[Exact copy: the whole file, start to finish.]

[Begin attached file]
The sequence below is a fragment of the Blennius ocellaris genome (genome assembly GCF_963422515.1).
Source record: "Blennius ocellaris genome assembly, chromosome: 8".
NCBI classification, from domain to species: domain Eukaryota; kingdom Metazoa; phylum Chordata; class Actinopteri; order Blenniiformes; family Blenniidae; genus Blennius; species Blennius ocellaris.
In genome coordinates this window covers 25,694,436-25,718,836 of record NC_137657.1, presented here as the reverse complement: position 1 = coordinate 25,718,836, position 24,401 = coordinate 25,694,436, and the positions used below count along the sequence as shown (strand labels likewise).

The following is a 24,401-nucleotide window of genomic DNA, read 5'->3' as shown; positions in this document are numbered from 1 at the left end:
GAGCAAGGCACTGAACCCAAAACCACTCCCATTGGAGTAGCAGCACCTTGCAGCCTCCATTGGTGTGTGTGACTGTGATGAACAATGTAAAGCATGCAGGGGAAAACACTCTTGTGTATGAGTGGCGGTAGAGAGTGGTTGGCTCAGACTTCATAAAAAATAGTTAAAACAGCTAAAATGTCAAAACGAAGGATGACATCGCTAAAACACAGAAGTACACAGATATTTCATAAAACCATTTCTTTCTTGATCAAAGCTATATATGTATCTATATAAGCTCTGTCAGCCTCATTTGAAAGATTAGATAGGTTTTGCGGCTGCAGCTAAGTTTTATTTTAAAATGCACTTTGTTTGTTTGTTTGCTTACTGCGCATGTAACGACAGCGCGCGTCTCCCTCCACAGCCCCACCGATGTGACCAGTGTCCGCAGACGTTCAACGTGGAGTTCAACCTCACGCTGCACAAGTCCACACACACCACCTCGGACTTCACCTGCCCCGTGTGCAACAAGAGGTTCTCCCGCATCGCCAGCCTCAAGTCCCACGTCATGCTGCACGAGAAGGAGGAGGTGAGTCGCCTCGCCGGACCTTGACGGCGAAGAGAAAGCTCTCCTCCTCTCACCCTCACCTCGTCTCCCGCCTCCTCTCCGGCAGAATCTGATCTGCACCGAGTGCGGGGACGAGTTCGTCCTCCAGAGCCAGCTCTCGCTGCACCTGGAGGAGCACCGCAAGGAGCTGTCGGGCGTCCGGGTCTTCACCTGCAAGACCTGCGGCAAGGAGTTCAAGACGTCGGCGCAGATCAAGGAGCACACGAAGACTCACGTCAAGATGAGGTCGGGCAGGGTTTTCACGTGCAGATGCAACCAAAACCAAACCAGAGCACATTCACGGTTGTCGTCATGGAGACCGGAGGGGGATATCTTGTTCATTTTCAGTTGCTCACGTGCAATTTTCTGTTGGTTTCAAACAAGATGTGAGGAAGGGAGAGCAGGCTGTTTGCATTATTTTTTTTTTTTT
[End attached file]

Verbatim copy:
The sequence below is a fragment of the Blennius ocellaris genome (genome assembly GCF_963422515.1).
Source record: "Blennius ocellaris genome assembly, chromosome: 8".
NCBI classification, from domain to species: domain Eukaryota; kingdom Metazoa; phylum Chordata; class Actinopteri; order Blenniiformes; family Blenniidae; genus Blennius; species Blennius ocellaris.
In genome coordinates this window covers 25,694,436-25,718,836 of record NC_137657.1, presented here as the reverse complement: position 1 = coordinate 25,718,836, position 24,401 = coordinate 25,694,436, and the positions used below count along the sequence as shown (strand labels likewise).

The following is a 24,401-nucleotide window of genomic DNA, read 5'->3' as shown; positions in this document are numbered from 1 at the left end:
GAGCAAGGCACTGAACCCAAAACCACTCCCATTGGAGTAGCAGCACCTTGCAGCCTCCATTGGTGTGTGTGACTGTGATGAACAATGTAAAGCATGCAGGGGAAAACACTCTTGTGTATGAGTGGCGGTAGAGAGTGGTTGGCTCAGACTTCATAAAAAATAGTTAAAACAGCTAAAATGTCAAAACGAAGGATGACATCGCTAAAACACAGAAGTACACAGATATTTCATAAAACCATTTCTTTCTTGATCAAAGCTATATATGTATCTATATAAGCTCTGTCAGCCTCATTTGAAAGATTAGATAGGTTTTGCGGCTGCAGCTAAGTTTTATTTTAAAATGCACTTTGTTTGTTTGTTTGCTTACTGCGCATGTAACGACAGCGCGCGTCTCCCTCCACAGCCCCACCGATGTGACCAGTGTCCGCAGACGTTCAACGTGGAGTTCAACCTCACGCTGCACAAGTCCACACACACCACCTCGGACTTCACCTGCCCCGTGTGCAACAAGAGGTTCTCCCGCATCGCCAGCCTCAAGTCCCACGTCATGCTGCACGAGAAGGAGGAGGTGAGTCGCCTCGCCGGACCTTGACGGCGAAGAGAAAGCTCTCCTCCTCTCACCCTCACCTCGTCTCCCGCCTCCTCTCCGGCAGAATCTGATCTGCACCGAGTGCGGGGACGAGTTCGTCCTCCAGAGCCAGCTCTCGCTGCACCTGGAGGAGCACCGCAAGGAGCTGTCGGGCGTCCGGGTCTTCACCTGCAAGACCTGCGGCAAGGAGTTCAAGACGTCGGCGCAGATCAAGGAGCACACGAAGACTCACGTCAAGATGAGGTCGGGCAGGGTTTTCACGTGCAGATGCAACCAAAACCAAACCAGAGCACATTCACGGTTGTCGTCATGGAGACCGGAGGGGGATATCTTGTTCATTTTCAGTTGCTCACGTGCAATTTTCTGTTGGTTTCAAACAAGATGTGAGGAAGGGAGAGCAGGCTGTTTGCATTATTTTTTTTTTTTT